Senator Cavanagh and I took up this matter. Since then we have been told, in no uncertain terms, that we do not know what we are talking about; that we are not medical men; that we are laymen; and that we should keep our noses out of this sort of business. We admit that we are laymen but we have the evidence of these people who have spent their life savings to go to Germany for treatment and have returned Australia fit to follow their normal occupations again.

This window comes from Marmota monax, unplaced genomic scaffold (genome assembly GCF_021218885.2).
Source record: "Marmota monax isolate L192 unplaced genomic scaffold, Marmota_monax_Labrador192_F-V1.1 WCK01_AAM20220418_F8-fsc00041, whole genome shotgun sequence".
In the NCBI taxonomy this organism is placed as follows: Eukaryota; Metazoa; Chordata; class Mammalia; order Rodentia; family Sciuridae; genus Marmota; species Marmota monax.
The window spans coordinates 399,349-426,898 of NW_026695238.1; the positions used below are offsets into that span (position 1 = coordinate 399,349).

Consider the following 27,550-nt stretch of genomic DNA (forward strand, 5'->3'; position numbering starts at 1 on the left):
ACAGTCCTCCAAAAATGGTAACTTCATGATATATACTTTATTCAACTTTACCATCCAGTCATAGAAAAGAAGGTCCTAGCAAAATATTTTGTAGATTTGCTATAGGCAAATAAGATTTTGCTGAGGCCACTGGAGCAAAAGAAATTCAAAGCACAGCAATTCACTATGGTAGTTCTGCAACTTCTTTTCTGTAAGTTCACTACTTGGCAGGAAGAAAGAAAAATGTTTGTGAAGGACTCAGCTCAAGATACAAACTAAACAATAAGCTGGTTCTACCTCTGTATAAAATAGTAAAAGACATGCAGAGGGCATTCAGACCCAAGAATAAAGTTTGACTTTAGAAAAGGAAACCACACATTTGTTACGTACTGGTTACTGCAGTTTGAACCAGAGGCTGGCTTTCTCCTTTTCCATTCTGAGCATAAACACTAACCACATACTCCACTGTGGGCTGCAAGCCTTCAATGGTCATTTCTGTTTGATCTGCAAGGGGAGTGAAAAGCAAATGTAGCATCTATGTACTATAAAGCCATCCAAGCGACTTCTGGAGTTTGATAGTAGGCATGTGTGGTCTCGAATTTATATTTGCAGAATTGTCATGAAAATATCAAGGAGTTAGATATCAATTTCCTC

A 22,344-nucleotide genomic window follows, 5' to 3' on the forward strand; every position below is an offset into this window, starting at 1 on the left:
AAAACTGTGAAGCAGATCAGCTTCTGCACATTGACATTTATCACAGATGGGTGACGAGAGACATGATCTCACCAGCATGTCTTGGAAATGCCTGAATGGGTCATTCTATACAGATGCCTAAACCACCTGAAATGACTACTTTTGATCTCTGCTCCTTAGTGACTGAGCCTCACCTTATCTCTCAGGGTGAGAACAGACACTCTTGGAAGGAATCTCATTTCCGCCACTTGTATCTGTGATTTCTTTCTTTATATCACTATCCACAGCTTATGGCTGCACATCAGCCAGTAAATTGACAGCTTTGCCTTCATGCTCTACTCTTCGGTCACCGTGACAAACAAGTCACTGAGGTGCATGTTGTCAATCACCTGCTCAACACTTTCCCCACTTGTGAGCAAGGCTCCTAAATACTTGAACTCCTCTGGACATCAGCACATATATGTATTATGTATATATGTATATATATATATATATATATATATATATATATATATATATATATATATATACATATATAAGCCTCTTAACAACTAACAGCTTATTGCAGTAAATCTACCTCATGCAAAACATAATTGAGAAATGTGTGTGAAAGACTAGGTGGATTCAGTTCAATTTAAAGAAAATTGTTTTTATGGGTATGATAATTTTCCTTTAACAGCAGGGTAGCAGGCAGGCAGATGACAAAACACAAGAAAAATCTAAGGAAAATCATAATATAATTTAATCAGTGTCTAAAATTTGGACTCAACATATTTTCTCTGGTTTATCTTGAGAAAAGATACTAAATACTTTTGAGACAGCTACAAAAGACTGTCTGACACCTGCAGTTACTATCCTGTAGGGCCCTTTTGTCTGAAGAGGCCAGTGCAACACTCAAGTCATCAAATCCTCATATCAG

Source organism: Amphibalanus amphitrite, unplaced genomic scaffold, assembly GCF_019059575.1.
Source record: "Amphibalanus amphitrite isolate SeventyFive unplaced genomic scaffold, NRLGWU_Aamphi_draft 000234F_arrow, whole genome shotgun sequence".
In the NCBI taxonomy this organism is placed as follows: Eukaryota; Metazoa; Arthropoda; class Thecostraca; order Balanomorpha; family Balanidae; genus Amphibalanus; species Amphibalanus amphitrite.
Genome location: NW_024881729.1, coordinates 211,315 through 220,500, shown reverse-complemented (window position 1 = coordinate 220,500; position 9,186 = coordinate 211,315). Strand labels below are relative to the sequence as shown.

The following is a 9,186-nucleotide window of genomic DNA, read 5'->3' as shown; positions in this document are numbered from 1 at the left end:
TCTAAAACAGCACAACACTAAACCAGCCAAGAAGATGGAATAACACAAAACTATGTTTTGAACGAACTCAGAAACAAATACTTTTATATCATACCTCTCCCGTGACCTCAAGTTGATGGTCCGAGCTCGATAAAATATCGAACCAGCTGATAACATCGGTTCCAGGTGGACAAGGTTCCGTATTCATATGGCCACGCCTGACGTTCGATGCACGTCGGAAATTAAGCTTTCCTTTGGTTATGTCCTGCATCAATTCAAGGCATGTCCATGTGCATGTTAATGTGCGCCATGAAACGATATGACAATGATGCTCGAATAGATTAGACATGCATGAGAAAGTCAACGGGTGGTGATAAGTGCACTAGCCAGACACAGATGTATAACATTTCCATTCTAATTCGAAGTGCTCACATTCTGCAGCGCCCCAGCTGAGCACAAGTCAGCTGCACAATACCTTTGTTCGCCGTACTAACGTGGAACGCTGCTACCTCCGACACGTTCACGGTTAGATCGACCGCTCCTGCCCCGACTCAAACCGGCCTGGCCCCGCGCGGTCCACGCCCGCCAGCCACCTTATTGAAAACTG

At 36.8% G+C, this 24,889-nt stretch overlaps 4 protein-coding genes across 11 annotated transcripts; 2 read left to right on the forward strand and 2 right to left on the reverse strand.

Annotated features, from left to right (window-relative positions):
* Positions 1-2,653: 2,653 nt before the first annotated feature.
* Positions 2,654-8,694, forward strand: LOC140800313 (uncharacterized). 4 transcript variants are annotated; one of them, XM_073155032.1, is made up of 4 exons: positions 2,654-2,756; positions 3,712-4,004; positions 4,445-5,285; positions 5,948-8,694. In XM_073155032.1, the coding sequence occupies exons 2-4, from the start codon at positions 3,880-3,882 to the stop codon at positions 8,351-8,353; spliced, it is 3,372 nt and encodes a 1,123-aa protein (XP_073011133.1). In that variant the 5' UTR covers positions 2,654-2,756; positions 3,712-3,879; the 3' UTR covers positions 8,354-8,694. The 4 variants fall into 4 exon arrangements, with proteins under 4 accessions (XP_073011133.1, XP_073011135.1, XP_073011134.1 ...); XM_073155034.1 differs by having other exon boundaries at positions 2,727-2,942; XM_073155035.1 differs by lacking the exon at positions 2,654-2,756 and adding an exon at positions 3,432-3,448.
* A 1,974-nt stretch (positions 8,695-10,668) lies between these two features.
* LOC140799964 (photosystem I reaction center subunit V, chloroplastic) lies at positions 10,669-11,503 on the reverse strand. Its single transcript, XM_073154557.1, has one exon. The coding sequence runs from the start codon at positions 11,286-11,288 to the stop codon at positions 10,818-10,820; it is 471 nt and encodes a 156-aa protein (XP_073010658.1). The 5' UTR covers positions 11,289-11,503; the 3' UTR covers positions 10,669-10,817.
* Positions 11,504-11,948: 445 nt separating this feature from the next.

All we ask is that the Minister suggest to the Minister for Health (Dr Forbes) that he send a member of the Department of Health to speak with Mr Nash, a well known vascular surgeon in Sydney. As Senator Cavanagh pointed out, one of Dr Moller’s machines is at the St Vincent’s Hospital in Sydney. It was presented to the hospital by a woman living in Sydney who went to Germany for this treatment. She could hardly walk 100 yards but is now much better than she was before she went to Germany. She was so happy with the treatment that she decided to purchase one of the machines and donate it to St Vincents Hospital. In the meantime, a Mr Johnson, a specialist in Melbourne, has also obtained a machine. Mr Nash did go to Germany. He spent at least one week at Dr Moller’s clinic and actually administered the treatment himself, using Dr Moller’s machine. On Mr Nash’s return to Australia, Senator Cavanagh and I spoke with him. He said he was quite happy with the treatment and that it definitely had a place in Australia, together with other methods of treatment for this disease. Mr Nash did not say that it was the answer to all the problems of vascular diseases but he said it definitely had a place.